Magazine article Black Enterprise

Unfinished Business. (Publisher's Page)

Magazine article Black Enterprise

Unfinished Business. (Publisher's Page)

Article excerpt

We have become comfortable with the idea that African Americans have achieved something approaching parity when it comes to political representation in American government. The 38-member Congressional Black Caucus, founded 31 years ago, is an established institution on the American political landscape. And also, over the past three decades, African Americans have distinguished themselves as mayors of hundreds of municipalities, including many of the largest and best-run cities. During the past decade, our increasing, and appropriate, focus on economic advancement has caused some to conclude that the battle for greater political representation is, if not won, then at least no longer a central factor in continuing the empowerment of African Americans.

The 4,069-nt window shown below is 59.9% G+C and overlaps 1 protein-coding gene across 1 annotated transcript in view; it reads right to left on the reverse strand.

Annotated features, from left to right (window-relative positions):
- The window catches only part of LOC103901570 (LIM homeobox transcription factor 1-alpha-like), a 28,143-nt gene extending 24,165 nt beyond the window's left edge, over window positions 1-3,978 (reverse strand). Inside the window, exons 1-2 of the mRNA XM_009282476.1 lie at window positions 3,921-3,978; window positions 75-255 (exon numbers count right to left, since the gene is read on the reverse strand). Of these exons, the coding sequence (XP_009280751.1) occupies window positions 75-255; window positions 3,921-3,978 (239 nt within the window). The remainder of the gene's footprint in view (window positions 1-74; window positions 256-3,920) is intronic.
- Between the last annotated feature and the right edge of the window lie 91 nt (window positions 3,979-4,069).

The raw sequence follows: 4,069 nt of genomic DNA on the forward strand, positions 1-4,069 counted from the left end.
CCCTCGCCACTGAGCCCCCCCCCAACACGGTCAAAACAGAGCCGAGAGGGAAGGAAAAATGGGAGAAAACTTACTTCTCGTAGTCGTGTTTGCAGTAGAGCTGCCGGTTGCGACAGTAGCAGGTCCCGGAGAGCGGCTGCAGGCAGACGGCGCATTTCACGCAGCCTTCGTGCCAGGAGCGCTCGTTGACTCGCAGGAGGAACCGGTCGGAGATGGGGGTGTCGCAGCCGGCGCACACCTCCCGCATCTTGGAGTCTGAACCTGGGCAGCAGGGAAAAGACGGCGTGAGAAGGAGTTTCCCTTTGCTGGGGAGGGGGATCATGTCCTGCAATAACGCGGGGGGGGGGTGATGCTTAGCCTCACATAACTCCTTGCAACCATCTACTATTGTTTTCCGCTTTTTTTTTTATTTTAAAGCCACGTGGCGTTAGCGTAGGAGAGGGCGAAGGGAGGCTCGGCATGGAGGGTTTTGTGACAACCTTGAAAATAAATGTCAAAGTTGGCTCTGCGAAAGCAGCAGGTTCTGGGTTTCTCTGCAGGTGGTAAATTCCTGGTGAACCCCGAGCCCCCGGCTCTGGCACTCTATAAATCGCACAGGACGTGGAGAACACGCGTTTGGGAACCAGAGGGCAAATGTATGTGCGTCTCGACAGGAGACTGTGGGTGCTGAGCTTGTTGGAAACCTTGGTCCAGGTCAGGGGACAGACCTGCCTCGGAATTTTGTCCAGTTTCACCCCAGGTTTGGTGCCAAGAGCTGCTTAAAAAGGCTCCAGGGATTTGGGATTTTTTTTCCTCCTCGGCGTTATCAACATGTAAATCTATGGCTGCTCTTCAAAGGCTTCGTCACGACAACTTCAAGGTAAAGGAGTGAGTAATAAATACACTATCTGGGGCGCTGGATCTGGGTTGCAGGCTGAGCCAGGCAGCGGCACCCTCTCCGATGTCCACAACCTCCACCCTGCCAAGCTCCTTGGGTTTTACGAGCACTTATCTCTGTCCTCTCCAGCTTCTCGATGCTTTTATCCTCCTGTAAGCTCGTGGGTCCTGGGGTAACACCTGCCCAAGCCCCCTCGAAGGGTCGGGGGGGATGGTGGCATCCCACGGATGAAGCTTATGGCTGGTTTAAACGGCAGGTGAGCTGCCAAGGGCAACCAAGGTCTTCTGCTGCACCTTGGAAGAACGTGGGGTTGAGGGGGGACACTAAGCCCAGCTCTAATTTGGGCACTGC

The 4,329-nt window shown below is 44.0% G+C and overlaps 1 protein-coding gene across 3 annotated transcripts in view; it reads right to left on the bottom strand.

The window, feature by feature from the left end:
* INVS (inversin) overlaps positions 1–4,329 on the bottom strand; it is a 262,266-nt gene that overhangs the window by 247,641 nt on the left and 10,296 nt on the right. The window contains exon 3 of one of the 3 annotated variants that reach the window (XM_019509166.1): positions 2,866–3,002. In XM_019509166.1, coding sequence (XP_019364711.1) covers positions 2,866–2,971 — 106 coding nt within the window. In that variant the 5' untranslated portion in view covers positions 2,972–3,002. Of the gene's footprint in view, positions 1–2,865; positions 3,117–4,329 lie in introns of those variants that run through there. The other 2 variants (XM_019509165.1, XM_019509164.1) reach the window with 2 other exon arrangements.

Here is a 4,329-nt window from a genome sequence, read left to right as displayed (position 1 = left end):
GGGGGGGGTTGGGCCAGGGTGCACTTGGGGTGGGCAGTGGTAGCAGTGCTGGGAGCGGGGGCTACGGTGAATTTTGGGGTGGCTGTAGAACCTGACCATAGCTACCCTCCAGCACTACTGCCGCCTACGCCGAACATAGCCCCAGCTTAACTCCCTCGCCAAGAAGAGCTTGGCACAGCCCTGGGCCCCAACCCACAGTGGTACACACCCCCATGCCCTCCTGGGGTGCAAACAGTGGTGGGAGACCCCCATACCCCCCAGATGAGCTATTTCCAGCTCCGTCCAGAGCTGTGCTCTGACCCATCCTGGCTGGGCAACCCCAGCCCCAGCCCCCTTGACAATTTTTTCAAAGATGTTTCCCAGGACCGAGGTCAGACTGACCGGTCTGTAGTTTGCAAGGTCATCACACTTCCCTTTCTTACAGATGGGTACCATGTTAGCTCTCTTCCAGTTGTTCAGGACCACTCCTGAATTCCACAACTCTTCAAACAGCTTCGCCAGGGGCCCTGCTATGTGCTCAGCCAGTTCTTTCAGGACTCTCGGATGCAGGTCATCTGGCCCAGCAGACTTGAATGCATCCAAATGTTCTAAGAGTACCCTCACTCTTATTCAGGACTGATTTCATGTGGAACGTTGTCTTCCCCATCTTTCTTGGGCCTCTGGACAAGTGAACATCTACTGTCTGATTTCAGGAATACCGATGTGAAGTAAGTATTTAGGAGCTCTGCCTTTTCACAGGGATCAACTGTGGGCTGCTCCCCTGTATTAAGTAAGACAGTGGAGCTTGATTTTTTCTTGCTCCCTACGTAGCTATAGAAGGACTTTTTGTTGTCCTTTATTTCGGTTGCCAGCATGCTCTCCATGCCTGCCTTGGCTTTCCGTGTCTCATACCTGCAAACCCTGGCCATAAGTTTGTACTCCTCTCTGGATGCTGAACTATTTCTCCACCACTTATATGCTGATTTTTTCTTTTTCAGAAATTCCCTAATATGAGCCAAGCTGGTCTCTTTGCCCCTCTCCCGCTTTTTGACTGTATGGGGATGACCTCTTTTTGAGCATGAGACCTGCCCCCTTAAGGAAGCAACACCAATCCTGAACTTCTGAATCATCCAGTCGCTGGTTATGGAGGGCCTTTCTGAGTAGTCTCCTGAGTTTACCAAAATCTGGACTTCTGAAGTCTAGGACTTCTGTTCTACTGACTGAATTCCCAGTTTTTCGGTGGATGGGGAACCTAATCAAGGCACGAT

Nothing could be further from the truth. The task of gaining true political representation and empowerment is unfinished business--and will remain so for as long as the U.S. Senate and the National Governors' Association remain taxpayer-financed, white-only clubs. When L. Douglas Wilder was elected governor of Virginia in 1990, he became the first African American to hold that office in any state. In the eight years since he left, there has not been a second. And there have been only two African Americans elected to the powerful, 100-member Senate since Reconstruction. Edward M. Brooke, a Republican, represented Massachusetts in the Senate from 1967 to 1979, and Democrat Carol Moseley-Braun represented Illinois from 1992 to 1998. In other words, while African Americans constitute more than 12% of the nation's citizens, we have never experienced more than 1% of senatorial representation--and that for a grand total of only 18 years. …

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